Meetings, bloody meetings
There have been quite a few important meetings lately including COAG, G8 and the Major Economies Meeting on Energy Security and Climate Change (MEM) in Japan, attended by Kevin Rudd. Anyone expecting substantial progress to come out of these particular meetings was surely disappointed. But to look on the bright side, if any of these meetings had been held even a year ago, the results would have represented a substantial breakthrough.
Starting with COAG, the obvious disappointment was the lack of any immediate response to the drastic problems facing the Murray-Darling system. While most of the policies are now pointing in the right direction, nothing will really happen until 2009. The decision not to increase the amount of water that could be traded out of a region from 4 per cent to 6 per cent (still a tight restriction) was symbolic of the process as a whole. That said, there is currently so little water in the system that no amount of reform is going to do much good in the short run. We have to hope for the best.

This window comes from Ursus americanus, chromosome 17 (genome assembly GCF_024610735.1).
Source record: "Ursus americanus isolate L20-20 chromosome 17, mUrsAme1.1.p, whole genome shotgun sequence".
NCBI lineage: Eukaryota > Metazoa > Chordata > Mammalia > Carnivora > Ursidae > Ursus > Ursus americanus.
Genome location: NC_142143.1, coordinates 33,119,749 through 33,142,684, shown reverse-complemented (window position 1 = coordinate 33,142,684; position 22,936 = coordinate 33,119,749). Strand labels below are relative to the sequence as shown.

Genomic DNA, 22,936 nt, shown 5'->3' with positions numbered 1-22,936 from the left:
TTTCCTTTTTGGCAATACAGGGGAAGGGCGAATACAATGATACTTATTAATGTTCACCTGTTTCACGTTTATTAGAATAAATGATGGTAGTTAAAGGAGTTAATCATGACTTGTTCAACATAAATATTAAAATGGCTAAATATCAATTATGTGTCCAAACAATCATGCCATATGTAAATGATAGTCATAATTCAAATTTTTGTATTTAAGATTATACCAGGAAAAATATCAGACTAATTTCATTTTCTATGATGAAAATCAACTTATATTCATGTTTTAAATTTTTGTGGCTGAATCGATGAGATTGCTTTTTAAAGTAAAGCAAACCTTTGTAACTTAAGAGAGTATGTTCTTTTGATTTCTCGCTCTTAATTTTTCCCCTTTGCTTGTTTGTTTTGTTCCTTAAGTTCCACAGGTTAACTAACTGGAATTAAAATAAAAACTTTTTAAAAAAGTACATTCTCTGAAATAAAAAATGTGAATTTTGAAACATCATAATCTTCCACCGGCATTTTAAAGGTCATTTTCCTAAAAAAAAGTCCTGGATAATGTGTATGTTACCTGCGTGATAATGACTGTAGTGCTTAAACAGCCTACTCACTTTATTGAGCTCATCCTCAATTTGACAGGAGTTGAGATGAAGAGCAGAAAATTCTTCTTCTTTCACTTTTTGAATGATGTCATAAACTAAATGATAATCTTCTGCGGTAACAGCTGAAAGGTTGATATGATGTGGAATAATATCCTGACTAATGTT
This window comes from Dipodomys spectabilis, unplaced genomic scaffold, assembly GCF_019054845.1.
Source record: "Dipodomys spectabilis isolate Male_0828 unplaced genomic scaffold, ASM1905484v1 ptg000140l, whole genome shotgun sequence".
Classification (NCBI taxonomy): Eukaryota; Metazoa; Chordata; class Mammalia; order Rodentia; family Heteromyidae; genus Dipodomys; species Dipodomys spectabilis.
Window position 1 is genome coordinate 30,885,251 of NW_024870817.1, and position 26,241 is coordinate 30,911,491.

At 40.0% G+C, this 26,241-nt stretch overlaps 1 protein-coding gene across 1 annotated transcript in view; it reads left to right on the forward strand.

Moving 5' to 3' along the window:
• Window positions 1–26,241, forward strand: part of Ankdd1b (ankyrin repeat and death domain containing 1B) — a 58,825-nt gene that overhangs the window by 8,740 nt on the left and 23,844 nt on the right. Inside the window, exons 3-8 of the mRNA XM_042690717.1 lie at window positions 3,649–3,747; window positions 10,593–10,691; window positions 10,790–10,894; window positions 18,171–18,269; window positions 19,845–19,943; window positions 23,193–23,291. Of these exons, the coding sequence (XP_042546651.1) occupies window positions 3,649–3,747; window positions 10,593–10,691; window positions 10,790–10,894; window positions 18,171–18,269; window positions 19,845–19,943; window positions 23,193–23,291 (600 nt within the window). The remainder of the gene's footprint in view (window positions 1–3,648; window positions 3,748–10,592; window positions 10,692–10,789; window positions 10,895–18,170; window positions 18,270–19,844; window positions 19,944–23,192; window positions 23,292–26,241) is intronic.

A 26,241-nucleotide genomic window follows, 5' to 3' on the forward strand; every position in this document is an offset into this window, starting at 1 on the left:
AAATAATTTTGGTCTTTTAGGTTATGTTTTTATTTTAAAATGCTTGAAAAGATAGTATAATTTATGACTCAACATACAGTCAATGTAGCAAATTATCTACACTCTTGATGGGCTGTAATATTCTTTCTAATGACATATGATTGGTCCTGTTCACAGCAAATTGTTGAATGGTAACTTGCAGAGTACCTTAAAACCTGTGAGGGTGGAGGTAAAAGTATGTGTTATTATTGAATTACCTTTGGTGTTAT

The Major Emitters Meeting produced fairly predictable statements by China and India that the developed countries had to do more. With the US still to make any firm commitment, we’re unlikely to see much advance on that before the Copenhagen meeting, with a new Administration, next year. Still, that was accompanied by an acceptance in principle of targets for reduced emissions. And at least in one respect, these countries are walking the walk. Fuel subsidies in Asia are being cut in response to increased costs associated with higher oil prices. That’s a pretty sharp contrast with proposals for new concessions coming from (among others), Clinton and McCain in the US and Nelson and Turnbull here.
Finally, although the G8 proposal for a 50 per cent in global emissions by 2050 was carefully hedged, it’s still good news. Although this wasn’t spelt out a 50 per cent in global emissions requires a much bigger cut in developed country emissions, so even a weak commitment now will make backsliding harder in Copenhagen.